Glad it did not fall on anyone like in the butterfly grove.
Chaikin admits she hadn’t thought much about the conditions of the city’s trees until a limb from a eucalyptus fell on her car on April 30, damaging its roof. After trying several times to reach someone at the city to report the matter, Chaikin said she ended up hiring an arborist to come survey the situation. She has since been in touch with the city.
Trees Vs Gravity On Pine St
On Wood street.
The removal plan was appealed by Gibson Avenue residents Saschja and Peter Marseguerra, who say the tree is “a unique and beautiful wonder of nature that we should respect, not kill.”
An arborist hired by a neighboring property owner concluded that removing the tree seemed “the most logical choice,” but said it could be preserved with pruning, support and annual monitoring.
A resident whose home is under the tree, in an email, called upon the city to remove the tree for safety reasons. A couple who live a few homes away wrote that the tree, if deemed truly dangerous, should be removed, but it would be best to save it if possible.
I know, move the tree to the yard where it can be respected.
Battle Over A Tree
Bob Pacelli’s tree project appears to be a smart thing to do.
Among his recommendations for the sanctuary are placing eucalyptus trees for more wind shelter and “habitat complexity,” trimming hazardous trees, planting more oak trees and assessing older trees and pitch canker risks of Monterey pines on the property.
Even though they are native to Australia and have nothing to do with the monarch’s historic habitat, Weiss said it was critical for the city to plant new blue gum eucalyptus trees along the southern row of the grove — and he said it should be done in February and March after the monarchs leave.
Plant More Eucalyptus!
The changes would allow private property owners to replace cut-down trees with suitable trees listed by the city’s Natural Resources Committee as appropriate, though not necessarily the same species as those lost, and eliminate the “two-for-one” replacement requirement.
They hold the city to a higher standard of replacing trees, Frutchey said, noting Pacific Grove hasn’t kept up with the loss of trees on public property. Schematics included in the ordinance proposal noted a decline in the city’s tree canopy cover from 33 percent to 20 percent of its land area since 1986.
Tree Rules Cut Down. You Can Learn A Lot From A Moron
A revised tree ordinance that would do away with criminal penalties could come before the Pacific Grove City Council for approval next spring.
The ordinance would offer incentives for property owners to plant and maintain trees and would allow private property owners to pay to trim city trees.
Decriminalizing Tree Removal – Thom’s Tree Posse Loses Their Badges
Same old blah blah blah. More taxes, change the tree policy, high cost desalinization, more development.
As the date comes near, I’ll be asking some tougher questions such as where they stand on the chicken control issue.
Four candidates for three four-year terms on the Pacific Grove City Council showed few areas of disagreement at a forum Tuesday at Chautauqua Hall that drew an audience of 50.
Incumbent Councilmen Ken Cuneo and Alan Cohen, and challengers Rudolph Fischer and Richard Ahart Jr., who will face off in the Nov.2 municipal election, answered written questions submitted by the audience on a number of city issues.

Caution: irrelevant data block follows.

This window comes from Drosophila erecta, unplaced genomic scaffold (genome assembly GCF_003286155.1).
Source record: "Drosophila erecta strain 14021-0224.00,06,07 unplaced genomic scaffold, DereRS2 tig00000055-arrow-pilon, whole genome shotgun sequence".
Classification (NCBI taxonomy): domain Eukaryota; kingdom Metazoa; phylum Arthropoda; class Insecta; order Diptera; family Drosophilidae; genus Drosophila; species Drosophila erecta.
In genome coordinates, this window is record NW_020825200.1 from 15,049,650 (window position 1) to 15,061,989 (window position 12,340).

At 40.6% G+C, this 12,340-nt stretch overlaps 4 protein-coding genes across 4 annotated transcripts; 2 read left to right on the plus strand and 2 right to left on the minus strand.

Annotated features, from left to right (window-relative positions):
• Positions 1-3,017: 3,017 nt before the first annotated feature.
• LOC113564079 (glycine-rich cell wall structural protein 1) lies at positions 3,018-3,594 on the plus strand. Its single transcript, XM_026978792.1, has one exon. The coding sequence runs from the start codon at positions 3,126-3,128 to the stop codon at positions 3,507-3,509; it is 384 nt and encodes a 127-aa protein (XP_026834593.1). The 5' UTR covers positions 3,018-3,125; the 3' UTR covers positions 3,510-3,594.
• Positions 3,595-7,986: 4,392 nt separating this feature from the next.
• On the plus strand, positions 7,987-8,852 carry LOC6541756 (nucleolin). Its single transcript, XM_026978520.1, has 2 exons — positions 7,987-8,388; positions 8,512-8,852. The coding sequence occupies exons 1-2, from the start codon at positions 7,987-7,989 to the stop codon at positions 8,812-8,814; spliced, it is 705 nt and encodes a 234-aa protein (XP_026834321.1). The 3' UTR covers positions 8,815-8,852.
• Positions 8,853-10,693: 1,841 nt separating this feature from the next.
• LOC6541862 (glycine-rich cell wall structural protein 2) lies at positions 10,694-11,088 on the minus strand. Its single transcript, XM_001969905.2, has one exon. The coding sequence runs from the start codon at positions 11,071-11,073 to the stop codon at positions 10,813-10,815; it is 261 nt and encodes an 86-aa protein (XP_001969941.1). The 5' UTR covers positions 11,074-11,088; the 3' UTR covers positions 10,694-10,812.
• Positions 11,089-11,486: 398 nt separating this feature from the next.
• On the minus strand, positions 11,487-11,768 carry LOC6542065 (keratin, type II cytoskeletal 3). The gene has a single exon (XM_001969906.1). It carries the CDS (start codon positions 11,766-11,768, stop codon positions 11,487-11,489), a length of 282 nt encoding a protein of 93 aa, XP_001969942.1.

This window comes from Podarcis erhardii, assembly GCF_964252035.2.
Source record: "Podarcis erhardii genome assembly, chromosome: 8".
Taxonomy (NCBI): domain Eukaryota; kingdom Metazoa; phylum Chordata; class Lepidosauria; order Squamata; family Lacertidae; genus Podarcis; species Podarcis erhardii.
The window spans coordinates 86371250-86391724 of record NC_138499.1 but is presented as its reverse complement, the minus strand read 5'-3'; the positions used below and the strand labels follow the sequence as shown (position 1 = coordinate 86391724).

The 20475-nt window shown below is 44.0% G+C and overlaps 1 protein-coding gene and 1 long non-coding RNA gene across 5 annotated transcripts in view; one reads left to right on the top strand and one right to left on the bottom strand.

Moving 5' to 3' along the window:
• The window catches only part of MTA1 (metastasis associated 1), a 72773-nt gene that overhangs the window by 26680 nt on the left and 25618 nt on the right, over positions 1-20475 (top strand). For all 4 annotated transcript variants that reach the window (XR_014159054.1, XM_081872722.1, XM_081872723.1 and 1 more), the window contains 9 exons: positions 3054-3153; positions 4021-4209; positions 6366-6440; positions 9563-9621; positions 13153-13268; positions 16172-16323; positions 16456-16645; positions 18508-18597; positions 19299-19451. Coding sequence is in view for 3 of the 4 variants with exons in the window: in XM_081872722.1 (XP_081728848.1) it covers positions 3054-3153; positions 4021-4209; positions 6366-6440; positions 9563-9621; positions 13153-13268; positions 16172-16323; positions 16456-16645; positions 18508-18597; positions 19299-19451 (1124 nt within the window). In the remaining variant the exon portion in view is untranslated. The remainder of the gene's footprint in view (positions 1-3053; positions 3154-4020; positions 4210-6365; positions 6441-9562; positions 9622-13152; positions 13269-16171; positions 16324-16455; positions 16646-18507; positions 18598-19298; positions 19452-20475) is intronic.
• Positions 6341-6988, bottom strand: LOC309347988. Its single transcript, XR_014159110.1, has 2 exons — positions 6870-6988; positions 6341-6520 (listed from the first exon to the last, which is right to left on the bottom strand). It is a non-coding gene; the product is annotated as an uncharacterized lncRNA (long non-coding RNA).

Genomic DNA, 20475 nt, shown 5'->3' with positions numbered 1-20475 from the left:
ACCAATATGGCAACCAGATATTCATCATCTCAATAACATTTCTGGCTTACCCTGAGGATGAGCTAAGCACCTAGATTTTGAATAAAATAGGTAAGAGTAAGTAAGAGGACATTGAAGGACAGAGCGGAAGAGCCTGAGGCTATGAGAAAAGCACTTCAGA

City Council Candidates In Lock Step On Issues
Common sense comes to the tree policy – we can learn a lot from a ‘moron’.
The proposals include measures to give more discretion about tree pruning and removal to property owners, and allow them to have a tree expert determine whether a tree is sufficiently unhealthy to cut down, rather than leaving that decision up to city officials.
They also call for an end to criminal penalties and limit any penalties to civil fines.
Tree Posse Gets Neutered
Resident that was once called a “moron” by the runaway mayor Dan Cort is authoring the revision in the city’s policy on tree removal.
“I want to be safe in my own yard,” said Del Monte Park-area resident Georgia Booth, who was a founder of Residents for Responsible Change and co-author of a proposed revision of the tree ordinance — which got a lot of votes from workshop participants. “Large canopy trees don’t belong in small Pacific Grove yards.”
Eliminating the two-for-one replacement requirement was a top vote-getter, as were proposals that property owners, not the city, decide when a hazardous tree should be removed, that no permit fee for it should be charged, and that property owners who plant a tree may remove it
without a permit.
Tree Posse Told To Back Off
Remember the lady that Dan Cort called ‘moron’ over challenging the tree policy?
They argue that the city’s authority to regulate tree planting should be limited to the public spaces it owns and maintains: greenbelts and parks.
“From Eardley to First,” said resident Michael Clark, “is a solid hedge of trees. One of the treasures of the city is its views.”
Michael Clark is a bit blind – a low row of neatly trimmed oaks and one lopped eucalyptus fill the strip between those streets. Is Clark referring to the views of trees or the view from his vinyl clad windows?
Tree Removal Reform
A thinning canopy of trees may be a factor in the reduced numbers of monarch butterflies visiting the Pacific Grove sanctuary, two scientists told the City Council last week.
The council voted unanimously to direct City Manager Thomas Frutchey to convene a meeting of interested parties on the butterfly issue, engage Weiss to update and expand the sanctuary management plan, and direct the city’s Natural Resources Commission to oversee the plan update. No meeting date has been set.
With our city on the job, the best they can come up with is spending about $80,000 on a shuttle bus to bring butterflies over from Santa Cruz.
Tree Cutting Could Have Caused Monarch Decline